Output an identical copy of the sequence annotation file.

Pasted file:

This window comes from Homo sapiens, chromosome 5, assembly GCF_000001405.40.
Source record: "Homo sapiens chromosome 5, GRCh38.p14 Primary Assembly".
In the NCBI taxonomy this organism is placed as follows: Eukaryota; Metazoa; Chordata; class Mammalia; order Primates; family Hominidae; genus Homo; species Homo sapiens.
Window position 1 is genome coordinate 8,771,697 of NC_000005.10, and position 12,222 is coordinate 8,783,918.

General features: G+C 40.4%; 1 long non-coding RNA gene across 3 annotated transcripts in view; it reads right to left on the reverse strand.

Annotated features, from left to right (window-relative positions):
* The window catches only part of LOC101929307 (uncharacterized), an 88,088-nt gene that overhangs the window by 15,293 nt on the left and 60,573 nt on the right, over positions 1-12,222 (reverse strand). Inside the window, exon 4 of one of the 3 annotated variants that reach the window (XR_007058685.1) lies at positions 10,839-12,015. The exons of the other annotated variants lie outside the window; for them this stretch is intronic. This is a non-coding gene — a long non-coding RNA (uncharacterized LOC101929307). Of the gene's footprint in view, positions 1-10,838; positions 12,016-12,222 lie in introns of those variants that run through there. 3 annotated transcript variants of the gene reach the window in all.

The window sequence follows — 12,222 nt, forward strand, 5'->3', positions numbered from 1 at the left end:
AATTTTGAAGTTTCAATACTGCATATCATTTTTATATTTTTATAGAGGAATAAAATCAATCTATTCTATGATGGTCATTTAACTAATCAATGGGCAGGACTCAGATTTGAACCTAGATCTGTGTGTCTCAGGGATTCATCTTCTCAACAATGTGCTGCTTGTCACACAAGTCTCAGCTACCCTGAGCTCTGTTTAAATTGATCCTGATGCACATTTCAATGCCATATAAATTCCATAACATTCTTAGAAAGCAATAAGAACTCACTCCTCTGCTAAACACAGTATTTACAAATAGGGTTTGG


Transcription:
This window comes from Homo sapiens, chromosome 5, assembly GCF_000001405.40.
Source record: "Homo sapiens chromosome 5, GRCh38.p14 Primary Assembly".
In the NCBI taxonomy this organism is placed as follows: Eukaryota; Metazoa; Chordata; class Mammalia; order Primates; family Hominidae; genus Homo; species Homo sapiens.
Window position 1 is genome coordinate 8,771,697 of NC_000005.10, and position 12,222 is coordinate 8,783,918.

General features: G+C 40.4%; 1 long non-coding RNA gene across 3 annotated transcripts in view; it reads right to left on the reverse strand.

Annotated features, from left to right (window-relative positions):
* The window catches only part of LOC101929307 (uncharacterized), an 88,088-nt gene that overhangs the window by 15,293 nt on the left and 60,573 nt on the right, over positions 1-12,222 (reverse strand). Inside the window, exon 4 of one of the 3 annotated variants that reach the window (XR_007058685.1) lies at positions 10,839-12,015. The exons of the other annotated variants lie outside the window; for them this stretch is intronic. This is a non-coding gene — a long non-coding RNA (uncharacterized LOC101929307). Of the gene's footprint in view, positions 1-10,838; positions 12,016-12,222 lie in introns of those variants that run through there. 3 annotated transcript variants of the gene reach the window in all.

The window sequence follows — 12,222 nt, forward strand, 5'->3', positions numbered from 1 at the left end:
AATTTTGAAGTTTCAATACTGCATATCATTTTTATATTTTTATAGAGGAATAAAATCAATCTATTCTATGATGGTCATTTAACTAATCAATGGGCAGGACTCAGATTTGAACCTAGATCTGTGTGTCTCAGGGATTCATCTTCTCAACAATGTGCTGCTTGTCACACAAGTCTCAGCTACCCTGAGCTCTGTTTAAATTGATCCTGATGCACATTTCAATGCCATATAAATTCCATAACATTCTTAGAAAGCAATAAGAACTCACTCCTCTGCTAAACACAGTATTTACAAATAGGGTTTGG